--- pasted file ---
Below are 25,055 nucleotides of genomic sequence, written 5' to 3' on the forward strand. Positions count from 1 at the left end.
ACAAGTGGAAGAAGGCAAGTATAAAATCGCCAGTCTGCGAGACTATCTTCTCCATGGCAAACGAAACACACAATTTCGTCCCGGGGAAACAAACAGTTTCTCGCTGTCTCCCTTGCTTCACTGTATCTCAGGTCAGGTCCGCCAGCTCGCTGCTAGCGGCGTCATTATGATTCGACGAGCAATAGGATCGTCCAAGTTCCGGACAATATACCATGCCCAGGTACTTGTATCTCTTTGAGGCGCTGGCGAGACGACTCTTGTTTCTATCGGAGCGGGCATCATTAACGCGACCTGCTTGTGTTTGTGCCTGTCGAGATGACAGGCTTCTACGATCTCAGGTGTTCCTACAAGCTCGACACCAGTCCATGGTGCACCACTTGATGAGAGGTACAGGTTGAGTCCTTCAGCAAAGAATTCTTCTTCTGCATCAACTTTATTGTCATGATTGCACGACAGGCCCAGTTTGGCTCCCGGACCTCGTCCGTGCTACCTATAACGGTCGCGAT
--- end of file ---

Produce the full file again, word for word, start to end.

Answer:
Below are 25,055 nucleotides of genomic sequence, written 5' to 3' on the forward strand. Positions count from 1 at the left end.
ACAAGTGGAAGAAGGCAAGTATAAAATCGCCAGTCTGCGAGACTATCTTCTCCATGGCAAACGAAACACACAATTTCGTCCCGGGGAAACAAACAGTTTCTCGCTGTCTCCCTTGCTTCACTGTATCTCAGGTCAGGTCCGCCAGCTCGCTGCTAGCGGCGTCATTATGATTCGACGAGCAATAGGATCGTCCAAGTTCCGGACAATATACCATGCCCAGGTACTTGTATCTCTTTGAGGCGCTGGCGAGACGACTCTTGTTTCTATCGGAGCGGGCATCATTAACGCGACCTGCTTGTGTTTGTGCCTGTCGAGATGACAGGCTTCTACGATCTCAGGTGTTCCTACAAGCTCGACACCAGTCCATGGTGCACCACTTGATGAGAGGTACAGGTTGAGTCCTTCAGCAAAGAATTCTTCTTCTGCATCAACTTTATTGTCATGATTGCACGACAGGCCCAGTTTGGCTCCCGGACCTCGTCCGTGCTACCTATAACGGTCGCGAT